You’ve created your USP. You’ve sent the message as clearly as you can to your sales and marketing teams. Now, you need to figure out if they’re really “getting” it.
One simple way to assess your teams’ knowledge is by sending out a short survey. The survey could be as brief as one fill-in-the-blank question, but the purpose should be to gauge how comfortable your team is with your USP and if they could pitch the message confidently and succinctly. You could even ask your teams to relate the USPS back to you in the form of an elevator pitch and see if they’re comprehending the message beyond just memorizing what it is.
If you’re concerned your teams may be struggling with the message, there are two reasons you can consider. First, the USP itself just may not be that great. Perhaps it’s too clunky, convoluted, or doesn’t resonate with the audience. If this is the case, it’s time to go back to the drawing board. But more likely than not, the problem is that you haven’t explained the message clearly.
Rather than reiterating points, you can crowdsource questions from the larger sales and marketing group to determine where people are having issues. Is the message too vague? Is the message too much of a stretch? Is the message overlooking an important proof point? Develop succinct answers to these questions, and leave room for follow-up.
If all goes well, you’ll have created, implemented, and activated your USP. Then, it’s time to see if it’s actually making an impact.
Determining the Success of Your USP
Once your USP has had time to soak in the market, now’s the time to look at the data to determine effectiveness.
Look back at your key performance indicators (KPIs) to see how the data is aligning. See if your email, social media, and paid media campaigns are getting the clicks and engagement you need. See if your downloadables are actually getting read. See which pages are being clicked on and where readers fall off.
Then, determine areas for improvement. The raw data is helpful here, but it’s equally valuable to bring together your sales and marketing minds to see what the process has been like in executing your USP strategy. Assess how you can continue to help your team build their knowledge and brainstorm new ways to spread your USP.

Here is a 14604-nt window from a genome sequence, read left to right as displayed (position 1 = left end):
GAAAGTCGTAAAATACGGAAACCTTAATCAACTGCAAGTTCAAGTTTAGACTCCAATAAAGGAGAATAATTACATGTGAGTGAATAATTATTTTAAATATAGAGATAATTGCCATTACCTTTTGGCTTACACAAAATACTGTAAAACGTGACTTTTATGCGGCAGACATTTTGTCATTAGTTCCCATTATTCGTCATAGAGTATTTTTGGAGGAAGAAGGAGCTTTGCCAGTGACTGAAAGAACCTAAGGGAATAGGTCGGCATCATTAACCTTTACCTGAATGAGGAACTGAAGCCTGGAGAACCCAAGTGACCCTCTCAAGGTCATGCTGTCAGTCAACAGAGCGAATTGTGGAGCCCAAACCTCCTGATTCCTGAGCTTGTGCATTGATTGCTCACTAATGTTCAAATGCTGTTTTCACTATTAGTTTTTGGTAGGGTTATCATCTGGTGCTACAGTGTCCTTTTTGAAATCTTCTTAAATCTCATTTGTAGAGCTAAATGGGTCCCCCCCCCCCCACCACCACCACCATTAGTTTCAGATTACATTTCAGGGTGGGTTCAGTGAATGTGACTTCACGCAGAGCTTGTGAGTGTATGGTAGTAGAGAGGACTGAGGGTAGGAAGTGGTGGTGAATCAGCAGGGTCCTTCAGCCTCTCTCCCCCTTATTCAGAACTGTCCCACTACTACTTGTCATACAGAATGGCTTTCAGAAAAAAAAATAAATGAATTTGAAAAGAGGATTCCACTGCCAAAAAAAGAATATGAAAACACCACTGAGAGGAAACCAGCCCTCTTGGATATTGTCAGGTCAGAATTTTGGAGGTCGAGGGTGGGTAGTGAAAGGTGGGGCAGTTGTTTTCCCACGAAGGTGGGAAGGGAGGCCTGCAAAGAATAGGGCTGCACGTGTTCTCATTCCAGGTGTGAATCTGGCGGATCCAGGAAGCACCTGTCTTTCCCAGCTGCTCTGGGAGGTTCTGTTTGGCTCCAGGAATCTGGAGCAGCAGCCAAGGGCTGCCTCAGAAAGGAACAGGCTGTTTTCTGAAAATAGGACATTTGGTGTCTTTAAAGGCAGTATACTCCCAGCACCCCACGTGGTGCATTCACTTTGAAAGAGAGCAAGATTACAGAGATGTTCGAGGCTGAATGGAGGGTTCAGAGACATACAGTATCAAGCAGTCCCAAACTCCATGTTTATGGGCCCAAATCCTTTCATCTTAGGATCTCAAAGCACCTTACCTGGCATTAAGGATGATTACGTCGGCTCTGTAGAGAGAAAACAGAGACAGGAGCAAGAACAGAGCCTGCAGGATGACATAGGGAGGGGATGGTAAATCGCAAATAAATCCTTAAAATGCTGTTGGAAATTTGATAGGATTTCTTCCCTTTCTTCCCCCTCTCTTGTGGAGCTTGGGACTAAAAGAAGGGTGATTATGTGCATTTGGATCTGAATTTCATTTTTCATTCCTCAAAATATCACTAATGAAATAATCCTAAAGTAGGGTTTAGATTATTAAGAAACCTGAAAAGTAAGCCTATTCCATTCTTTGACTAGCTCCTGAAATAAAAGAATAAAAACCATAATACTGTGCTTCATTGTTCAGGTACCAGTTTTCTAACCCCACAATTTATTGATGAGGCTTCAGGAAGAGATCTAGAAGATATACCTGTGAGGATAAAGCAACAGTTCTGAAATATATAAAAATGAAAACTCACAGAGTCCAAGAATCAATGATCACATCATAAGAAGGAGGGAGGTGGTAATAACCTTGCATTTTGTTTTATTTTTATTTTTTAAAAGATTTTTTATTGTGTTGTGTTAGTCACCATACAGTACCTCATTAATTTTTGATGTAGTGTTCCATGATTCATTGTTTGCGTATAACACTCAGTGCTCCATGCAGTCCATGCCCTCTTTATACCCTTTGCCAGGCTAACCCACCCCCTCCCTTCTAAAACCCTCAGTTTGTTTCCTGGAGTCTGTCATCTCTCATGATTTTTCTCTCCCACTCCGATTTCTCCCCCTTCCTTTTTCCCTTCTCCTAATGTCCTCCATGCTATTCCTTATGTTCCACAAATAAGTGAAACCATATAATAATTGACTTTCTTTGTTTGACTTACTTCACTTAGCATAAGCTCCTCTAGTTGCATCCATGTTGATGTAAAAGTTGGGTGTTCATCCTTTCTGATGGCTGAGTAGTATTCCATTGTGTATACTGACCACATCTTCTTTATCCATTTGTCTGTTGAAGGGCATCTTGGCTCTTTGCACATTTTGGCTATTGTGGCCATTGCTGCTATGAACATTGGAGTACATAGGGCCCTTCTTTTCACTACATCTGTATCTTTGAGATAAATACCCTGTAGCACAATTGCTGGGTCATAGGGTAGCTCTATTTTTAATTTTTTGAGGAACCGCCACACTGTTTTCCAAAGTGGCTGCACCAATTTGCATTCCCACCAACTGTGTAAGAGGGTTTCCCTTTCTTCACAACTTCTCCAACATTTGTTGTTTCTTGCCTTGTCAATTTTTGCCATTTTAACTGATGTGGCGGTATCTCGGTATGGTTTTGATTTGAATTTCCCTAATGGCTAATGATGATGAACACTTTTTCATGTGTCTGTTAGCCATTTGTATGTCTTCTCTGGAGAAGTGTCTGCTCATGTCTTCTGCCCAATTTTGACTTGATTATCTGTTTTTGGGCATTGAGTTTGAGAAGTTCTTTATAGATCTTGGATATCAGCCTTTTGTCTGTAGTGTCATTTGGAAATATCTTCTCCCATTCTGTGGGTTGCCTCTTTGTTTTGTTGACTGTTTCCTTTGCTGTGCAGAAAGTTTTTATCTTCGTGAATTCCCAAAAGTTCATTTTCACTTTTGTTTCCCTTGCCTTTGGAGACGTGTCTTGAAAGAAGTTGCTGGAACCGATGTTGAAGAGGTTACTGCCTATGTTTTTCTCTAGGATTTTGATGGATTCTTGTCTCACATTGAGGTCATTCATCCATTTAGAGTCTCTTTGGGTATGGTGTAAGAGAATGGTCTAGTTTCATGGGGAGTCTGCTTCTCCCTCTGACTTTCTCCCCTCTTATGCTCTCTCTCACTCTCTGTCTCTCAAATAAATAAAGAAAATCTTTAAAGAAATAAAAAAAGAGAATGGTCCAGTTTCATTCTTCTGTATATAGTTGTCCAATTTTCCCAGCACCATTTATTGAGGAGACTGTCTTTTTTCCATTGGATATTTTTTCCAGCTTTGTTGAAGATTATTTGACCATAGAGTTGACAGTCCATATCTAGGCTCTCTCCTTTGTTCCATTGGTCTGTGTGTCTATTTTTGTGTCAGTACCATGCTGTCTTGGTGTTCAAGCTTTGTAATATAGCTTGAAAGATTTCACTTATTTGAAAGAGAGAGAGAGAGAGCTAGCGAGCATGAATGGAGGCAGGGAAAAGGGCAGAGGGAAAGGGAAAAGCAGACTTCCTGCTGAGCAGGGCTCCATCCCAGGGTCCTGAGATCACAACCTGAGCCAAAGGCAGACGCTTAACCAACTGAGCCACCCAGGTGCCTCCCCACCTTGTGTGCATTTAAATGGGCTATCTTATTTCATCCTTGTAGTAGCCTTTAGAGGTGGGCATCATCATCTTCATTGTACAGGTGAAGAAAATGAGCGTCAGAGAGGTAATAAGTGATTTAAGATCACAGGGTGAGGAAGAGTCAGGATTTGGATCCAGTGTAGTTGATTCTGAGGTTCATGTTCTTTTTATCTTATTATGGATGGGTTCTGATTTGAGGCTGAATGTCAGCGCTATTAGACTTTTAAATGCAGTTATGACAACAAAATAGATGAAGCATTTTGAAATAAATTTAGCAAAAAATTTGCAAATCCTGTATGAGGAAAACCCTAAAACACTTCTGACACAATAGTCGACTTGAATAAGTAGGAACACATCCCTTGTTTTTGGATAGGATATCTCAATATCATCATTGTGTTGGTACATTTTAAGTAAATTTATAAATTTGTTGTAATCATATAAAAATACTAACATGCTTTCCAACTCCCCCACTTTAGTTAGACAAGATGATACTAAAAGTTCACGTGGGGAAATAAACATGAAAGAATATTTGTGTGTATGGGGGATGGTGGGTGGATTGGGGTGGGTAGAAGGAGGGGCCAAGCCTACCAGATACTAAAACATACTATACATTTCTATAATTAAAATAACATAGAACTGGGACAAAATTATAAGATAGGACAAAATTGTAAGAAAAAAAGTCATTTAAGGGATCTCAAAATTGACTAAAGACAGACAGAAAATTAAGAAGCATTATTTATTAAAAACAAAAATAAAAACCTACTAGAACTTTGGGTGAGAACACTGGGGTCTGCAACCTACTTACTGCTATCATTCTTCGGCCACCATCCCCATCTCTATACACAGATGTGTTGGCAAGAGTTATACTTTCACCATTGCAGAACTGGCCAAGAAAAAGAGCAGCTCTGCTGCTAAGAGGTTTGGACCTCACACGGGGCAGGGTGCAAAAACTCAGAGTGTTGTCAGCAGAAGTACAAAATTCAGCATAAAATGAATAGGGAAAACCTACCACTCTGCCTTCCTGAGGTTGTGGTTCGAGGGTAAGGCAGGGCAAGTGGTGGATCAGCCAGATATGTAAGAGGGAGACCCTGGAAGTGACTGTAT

How Leadership Makes the Difference
Even the best prep work, talent, and message can fall short without proper guidance. That’s because your USP is more than a message—it’s an ongoing project that involves cooperation from sales and marketing.
To make sure your message is tight, your articulation is clear, and your execution is on point, a CMO is often the go-to leader. If you’re struggling to find that level of expertise, a Fractional CMO may be exactly what you’re looking for. A Fractional CMO becomes a member of your team, getting to develop your USP alongside you and help identify potential pitfalls before you encounter them.
yorCMO offers the most cost-effective marketing services you can get from top-seasoned marketing professionals. You get paired up with the right CMO for your organization, and they focus on:
- Getting to know your customers and marketplaces
- Creating a targeted USP strategy
- Making sure your USP is articulated and executed
- Setting priorities to keep your brand on track
What Comes Next?
Getting your USP out in the market isn’t just a matter of creating a slogan and clicking “send.” It’s an involved, dedicated process that requires effort from both sales and marketing.
If you’re curious how well your current USP is faring, how your sales and marketing teams are working in tandem to get the message out there, or just want to see where your overall marketing strategy could use a boost, check out our quick, 10-question marketing assessment.
You’ll get an overview of your current performance, and then one of our experts will reach out to you with guidance on what to improve, how, and what your path forward should look like.